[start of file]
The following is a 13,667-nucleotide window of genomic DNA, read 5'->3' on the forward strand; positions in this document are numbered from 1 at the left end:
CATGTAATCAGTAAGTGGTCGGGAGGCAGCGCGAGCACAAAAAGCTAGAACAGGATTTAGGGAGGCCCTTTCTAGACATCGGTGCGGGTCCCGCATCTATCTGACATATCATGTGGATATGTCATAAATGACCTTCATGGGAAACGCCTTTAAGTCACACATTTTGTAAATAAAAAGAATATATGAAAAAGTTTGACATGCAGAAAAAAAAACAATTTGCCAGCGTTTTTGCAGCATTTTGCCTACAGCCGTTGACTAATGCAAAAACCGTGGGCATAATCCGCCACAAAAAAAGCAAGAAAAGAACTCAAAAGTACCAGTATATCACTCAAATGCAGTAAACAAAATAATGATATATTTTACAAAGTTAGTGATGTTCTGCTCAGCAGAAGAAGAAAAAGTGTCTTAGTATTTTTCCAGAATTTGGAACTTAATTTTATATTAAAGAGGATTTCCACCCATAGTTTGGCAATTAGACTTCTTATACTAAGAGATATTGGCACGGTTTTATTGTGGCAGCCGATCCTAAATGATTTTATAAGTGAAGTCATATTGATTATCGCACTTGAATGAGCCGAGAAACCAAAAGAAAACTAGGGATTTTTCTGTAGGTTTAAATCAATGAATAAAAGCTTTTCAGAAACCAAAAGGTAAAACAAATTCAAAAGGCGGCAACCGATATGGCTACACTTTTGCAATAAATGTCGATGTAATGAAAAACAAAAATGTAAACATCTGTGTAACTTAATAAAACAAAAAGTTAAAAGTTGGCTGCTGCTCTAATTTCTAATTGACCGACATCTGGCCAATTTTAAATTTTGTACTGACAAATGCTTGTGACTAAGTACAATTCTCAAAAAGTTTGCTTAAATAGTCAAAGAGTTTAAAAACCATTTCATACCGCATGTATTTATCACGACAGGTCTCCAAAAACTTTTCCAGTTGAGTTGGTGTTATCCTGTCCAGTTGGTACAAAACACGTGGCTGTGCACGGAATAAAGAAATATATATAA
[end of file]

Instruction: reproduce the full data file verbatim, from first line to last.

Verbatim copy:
The following is a 13,667-nucleotide window of genomic DNA, read 5'->3' on the forward strand; positions in this document are numbered from 1 at the left end:
CATGTAATCAGTAAGTGGTCGGGAGGCAGCGCGAGCACAAAAAGCTAGAACAGGATTTAGGGAGGCCCTTTCTAGACATCGGTGCGGGTCCCGCATCTATCTGACATATCATGTGGATATGTCATAAATGACCTTCATGGGAAACGCCTTTAAGTCACACATTTTGTAAATAAAAAGAATATATGAAAAAGTTTGACATGCAGAAAAAAAAACAATTTGCCAGCGTTTTTGCAGCATTTTGCCTACAGCCGTTGACTAATGCAAAAACCGTGGGCATAATCCGCCACAAAAAAAGCAAGAAAAGAACTCAAAAGTACCAGTATATCACTCAAATGCAGTAAACAAAATAATGATATATTTTACAAAGTTAGTGATGTTCTGCTCAGCAGAAGAAGAAAAAGTGTCTTAGTATTTTTCCAGAATTTGGAACTTAATTTTATATTAAAGAGGATTTCCACCCATAGTTTGGCAATTAGACTTCTTATACTAAGAGATATTGGCACGGTTTTATTGTGGCAGCCGATCCTAAATGATTTTATAAGTGAAGTCATATTGATTATCGCACTTGAATGAGCCGAGAAACCAAAAGAAAACTAGGGATTTTTCTGTAGGTTTAAATCAATGAATAAAAGCTTTTCAGAAACCAAAAGGTAAAACAAATTCAAAAGGCGGCAACCGATATGGCTACACTTTTGCAATAAATGTCGATGTAATGAAAAACAAAAATGTAAACATCTGTGTAACTTAATAAAACAAAAAGTTAAAAGTTGGCTGCTGCTCTAATTTCTAATTGACCGACATCTGGCCAATTTTAAATTTTGTACTGACAAATGCTTGTGACTAAGTACAATTCTCAAAAAGTTTGCTTAAATAGTCAAAGAGTTTAAAAACCATTTCATACCGCATGTATTTATCACGACAGGTCTCCAAAAACTTTTCCAGTTGAGTTGGTGTTATCCTGTCCAGTTGGTACAAAACACGTGGCTGTGCACGGAATAAAGAAATATATATAA